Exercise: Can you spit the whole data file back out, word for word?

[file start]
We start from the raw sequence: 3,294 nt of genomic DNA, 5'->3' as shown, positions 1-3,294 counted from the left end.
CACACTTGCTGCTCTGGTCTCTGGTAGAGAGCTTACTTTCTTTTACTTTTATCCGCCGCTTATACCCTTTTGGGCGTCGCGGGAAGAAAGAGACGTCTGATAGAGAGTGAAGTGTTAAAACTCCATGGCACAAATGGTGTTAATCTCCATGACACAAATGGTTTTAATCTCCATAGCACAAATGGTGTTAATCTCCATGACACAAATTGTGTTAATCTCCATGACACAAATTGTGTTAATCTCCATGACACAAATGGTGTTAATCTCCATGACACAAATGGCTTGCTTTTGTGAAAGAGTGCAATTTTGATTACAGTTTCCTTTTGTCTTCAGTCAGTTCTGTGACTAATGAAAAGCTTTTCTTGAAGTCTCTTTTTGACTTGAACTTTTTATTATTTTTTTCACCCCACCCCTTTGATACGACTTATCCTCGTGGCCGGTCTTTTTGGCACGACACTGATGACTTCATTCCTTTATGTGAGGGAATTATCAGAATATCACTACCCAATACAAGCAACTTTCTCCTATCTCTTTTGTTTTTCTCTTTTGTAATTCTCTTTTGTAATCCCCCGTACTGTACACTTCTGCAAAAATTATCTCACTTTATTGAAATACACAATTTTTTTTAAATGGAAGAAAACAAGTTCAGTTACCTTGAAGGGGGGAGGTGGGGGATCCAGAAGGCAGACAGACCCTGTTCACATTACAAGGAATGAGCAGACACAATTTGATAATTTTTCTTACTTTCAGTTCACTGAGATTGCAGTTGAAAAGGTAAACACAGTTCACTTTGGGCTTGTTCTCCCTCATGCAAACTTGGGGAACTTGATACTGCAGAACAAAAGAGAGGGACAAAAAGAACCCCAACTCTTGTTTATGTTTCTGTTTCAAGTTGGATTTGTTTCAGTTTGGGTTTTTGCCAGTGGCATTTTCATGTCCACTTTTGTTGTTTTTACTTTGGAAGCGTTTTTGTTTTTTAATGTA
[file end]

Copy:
We start from the raw sequence: 3,294 nt of genomic DNA, 5'->3' as shown, positions 1-3,294 counted from the left end.
CACACTTGCTGCTCTGGTCTCTGGTAGAGAGCTTACTTTCTTTTACTTTTATCCGCCGCTTATACCCTTTTGGGCGTCGCGGGAAGAAAGAGACGTCTGATAGAGAGTGAAGTGTTAAAACTCCATGGCACAAATGGTGTTAATCTCCATGACACAAATGGTTTTAATCTCCATAGCACAAATGGTGTTAATCTCCATGACACAAATTGTGTTAATCTCCATGACACAAATTGTGTTAATCTCCATGACACAAATGGTGTTAATCTCCATGACACAAATGGCTTGCTTTTGTGAAAGAGTGCAATTTTGATTACAGTTTCCTTTTGTCTTCAGTCAGTTCTGTGACTAATGAAAAGCTTTTCTTGAAGTCTCTTTTTGACTTGAACTTTTTATTATTTTTTTCACCCCACCCCTTTGATACGACTTATCCTCGTGGCCGGTCTTTTTGGCACGACACTGATGACTTCATTCCTTTATGTGAGGGAATTATCAGAATATCACTACCCAATACAAGCAACTTTCTCCTATCTCTTTTGTTTTTCTCTTTTGTAATTCTCTTTTGTAATCCCCCGTACTGTACACTTCTGCAAAAATTATCTCACTTTATTGAAATACACAATTTTTTTTAAATGGAAGAAAACAAGTTCAGTTACCTTGAAGGGGGGAGGTGGGGGATCCAGAAGGCAGACAGACCCTGTTCACATTACAAGGAATGAGCAGACACAATTTGATAATTTTTCTTACTTTCAGTTCACTGAGATTGCAGTTGAAAAGGTAAACACAGTTCACTTTGGGCTTGTTCTCCCTCATGCAAACTTGGGGAACTTGATACTGCAGAACAAAAGAGAGGGACAAAAAGAACCCCAACTCTTGTTTATGTTTCTGTTTCAAGTTGGATTTGTTTCAGTTTGGGTTTTTGCCAGTGGCATTTTCATGTCCACTTTTGTTGTTTTTACTTTGGAAGCGTTTTTGTTTTTTAATGTA